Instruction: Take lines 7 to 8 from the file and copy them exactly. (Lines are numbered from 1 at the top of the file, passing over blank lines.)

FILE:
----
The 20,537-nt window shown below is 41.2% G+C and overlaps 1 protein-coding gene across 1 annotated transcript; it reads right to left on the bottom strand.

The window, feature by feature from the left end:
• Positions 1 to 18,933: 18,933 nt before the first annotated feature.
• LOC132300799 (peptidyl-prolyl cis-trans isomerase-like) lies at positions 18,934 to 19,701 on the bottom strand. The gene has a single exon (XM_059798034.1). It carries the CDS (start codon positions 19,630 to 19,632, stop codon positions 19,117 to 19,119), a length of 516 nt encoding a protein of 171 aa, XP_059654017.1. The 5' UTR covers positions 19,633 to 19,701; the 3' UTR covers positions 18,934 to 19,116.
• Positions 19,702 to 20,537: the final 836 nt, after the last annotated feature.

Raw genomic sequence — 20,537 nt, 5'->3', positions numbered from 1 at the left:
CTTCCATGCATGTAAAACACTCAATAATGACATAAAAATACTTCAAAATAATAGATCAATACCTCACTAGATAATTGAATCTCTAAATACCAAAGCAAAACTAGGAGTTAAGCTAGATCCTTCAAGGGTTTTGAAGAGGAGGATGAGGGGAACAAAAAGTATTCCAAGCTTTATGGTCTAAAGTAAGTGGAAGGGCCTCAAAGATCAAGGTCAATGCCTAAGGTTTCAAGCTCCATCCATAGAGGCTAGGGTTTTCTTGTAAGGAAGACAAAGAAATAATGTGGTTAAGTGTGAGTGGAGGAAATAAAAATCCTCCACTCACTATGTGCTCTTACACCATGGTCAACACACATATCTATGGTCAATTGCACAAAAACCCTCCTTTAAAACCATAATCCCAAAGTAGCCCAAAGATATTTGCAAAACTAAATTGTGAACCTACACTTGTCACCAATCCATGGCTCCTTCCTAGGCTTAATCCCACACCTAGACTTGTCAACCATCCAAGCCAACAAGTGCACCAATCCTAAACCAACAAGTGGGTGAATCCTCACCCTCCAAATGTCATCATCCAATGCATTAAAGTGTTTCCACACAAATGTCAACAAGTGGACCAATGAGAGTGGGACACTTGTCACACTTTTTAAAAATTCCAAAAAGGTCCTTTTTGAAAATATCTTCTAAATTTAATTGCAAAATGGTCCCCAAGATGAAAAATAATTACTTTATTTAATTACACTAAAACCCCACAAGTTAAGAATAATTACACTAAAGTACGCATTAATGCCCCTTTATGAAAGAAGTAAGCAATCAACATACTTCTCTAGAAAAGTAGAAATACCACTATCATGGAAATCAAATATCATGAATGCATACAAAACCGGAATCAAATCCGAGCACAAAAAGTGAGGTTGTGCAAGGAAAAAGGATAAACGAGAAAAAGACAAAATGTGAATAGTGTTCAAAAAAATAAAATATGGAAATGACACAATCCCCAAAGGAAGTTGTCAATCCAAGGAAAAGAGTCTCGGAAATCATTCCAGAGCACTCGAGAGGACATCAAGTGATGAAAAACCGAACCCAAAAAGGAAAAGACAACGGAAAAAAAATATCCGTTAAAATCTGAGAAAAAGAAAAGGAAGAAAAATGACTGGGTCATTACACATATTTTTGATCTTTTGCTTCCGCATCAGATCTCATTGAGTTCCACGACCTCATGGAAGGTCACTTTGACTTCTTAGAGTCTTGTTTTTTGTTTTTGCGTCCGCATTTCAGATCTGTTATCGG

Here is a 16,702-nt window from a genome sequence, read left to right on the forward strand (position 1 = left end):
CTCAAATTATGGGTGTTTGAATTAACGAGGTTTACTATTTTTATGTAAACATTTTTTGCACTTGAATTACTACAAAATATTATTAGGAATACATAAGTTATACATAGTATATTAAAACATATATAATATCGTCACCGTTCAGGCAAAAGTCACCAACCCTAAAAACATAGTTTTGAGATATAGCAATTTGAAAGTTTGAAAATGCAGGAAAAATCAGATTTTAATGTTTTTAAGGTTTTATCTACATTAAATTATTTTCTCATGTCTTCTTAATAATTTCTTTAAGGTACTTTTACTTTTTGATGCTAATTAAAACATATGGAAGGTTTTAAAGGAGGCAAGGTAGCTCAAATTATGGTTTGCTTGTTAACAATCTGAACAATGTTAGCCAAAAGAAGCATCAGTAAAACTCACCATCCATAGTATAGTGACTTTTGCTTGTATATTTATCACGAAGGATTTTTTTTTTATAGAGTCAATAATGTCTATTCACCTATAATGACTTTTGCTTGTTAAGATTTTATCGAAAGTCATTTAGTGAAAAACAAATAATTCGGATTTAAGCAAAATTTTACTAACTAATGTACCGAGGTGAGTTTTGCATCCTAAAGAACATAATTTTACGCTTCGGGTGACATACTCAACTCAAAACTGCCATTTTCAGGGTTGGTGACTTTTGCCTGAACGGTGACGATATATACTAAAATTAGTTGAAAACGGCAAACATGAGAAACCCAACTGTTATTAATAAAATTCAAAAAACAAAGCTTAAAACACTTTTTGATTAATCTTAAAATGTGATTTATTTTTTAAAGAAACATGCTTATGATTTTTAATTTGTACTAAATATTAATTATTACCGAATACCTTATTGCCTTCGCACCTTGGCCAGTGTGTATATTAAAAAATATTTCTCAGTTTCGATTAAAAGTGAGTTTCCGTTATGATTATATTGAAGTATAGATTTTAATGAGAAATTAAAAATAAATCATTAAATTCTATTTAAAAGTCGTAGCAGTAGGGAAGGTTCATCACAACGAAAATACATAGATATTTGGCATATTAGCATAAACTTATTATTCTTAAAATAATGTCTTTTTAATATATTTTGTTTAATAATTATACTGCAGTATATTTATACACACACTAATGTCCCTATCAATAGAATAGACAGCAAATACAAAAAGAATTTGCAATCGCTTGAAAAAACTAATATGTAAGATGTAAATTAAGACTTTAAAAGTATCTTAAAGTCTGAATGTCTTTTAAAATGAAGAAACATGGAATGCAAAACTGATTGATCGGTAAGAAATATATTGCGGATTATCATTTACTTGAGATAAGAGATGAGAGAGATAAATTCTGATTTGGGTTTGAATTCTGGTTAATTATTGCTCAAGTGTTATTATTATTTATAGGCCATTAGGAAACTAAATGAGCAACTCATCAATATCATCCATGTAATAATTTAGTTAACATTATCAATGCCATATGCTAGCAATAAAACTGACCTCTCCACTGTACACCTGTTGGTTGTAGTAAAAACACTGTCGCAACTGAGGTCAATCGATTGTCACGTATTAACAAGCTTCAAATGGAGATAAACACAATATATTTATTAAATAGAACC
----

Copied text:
CTTCCATGCATGTAAAACACTCAATAATGACATAAAAATACTTCAAAATAATAGATCAATACCTCACTAGATAATTGAATCTCTAAATACCAAAGCAAAACTAGGAGTTAAGCTAGATCCTTCAAGGGTTTTGAAGAGGAGGATGAGGGGAACAAAAAGTATTCCAAGCTTTATGGTCTAAAGTAAGTGGAAGGGCCTCAAAGATCAAGGTCAATGCCTAAGGTTTCAAGCTCCATCCATAGAGGCTAGGGTTTTCTTGTAAGGAAGACAAAGAAATAATGTGGTTAAGTGTGAGTGGAGGAAATAAAAATCCTCCACTCACTATGTGCTCTTACACCATGGTCAACACACATATCTATGGTCAATTGCACAAAAACCCTCCTTTAAAACCATAATCCCAAAGTAGCCCAAAGATATTTGCAAAACTAAATTGTGAACCTACACTTGTCACCAATCCATGGCTCCTTCCTAGGCTTAATCCCACACCTAGACTTGTCAACCATCCAAGCCAACAAGTGCACCAATCCTAAACCAACAAGTGGGTGAATCCTCACCCTCCAAATGTCATCATCCAATGCATTAAAGTGTTTCCACACAAATGTCAACAAGTGGACCAATGAGAGTGGGACACTTGTCACACTTTTTAAAAATTCCAAAAAGGTCCTTTTTGAAAATATCTTCTAAATTTAATTGCAAAATGGTCCCCAAGATGAAAAATAATTACTTTATTTAATTACACTAAAACCCCACAAGTTAAGAATAATTACACTAAAGTACGCATTAATGCCCCTTTATGAAAGAAGTAAGCAATCAACATACTTCTCTAGAAAAGTAGAAATACCACTATCATGGAAATCAAATATCATGAATGCATACAAAACCGGAATCAAATCCGAGCACAAAAAGTGAGGTTGTGCAAGGAAAAAGGATAAACGAGAAAAAGACAAAATGTGAATAGTGTTCAAAAAAATAAAATATGGAAATGACACAATCCCCAAAGGAAGTTGTCAATCCAAGGAAAAGAGTCTCGGAAATCATTCCAGAGCACTCGAGAGGACATCAAGTGATGAAAAACCGAACCCAAAAAGGAAAAGACAACGGAAAAAAAATATCCGTTAAAATCTGAGAAAAAGAAAAGGAAGAAAAATGACTGGGTCATTACACATATTTTTGATCTTTTGCTTCCGCATCAGATCTCATTGAGTTCCACGACCTCATGGAAGGTCACTTTGACTTCTTAGAGTCTTGTTTTTTGTTTTTGCGTCCGCATTTCAGATCTGTTATCGG

Here is a 16,702-nt window from a genome sequence, read left to right on the forward strand (position 1 = left end):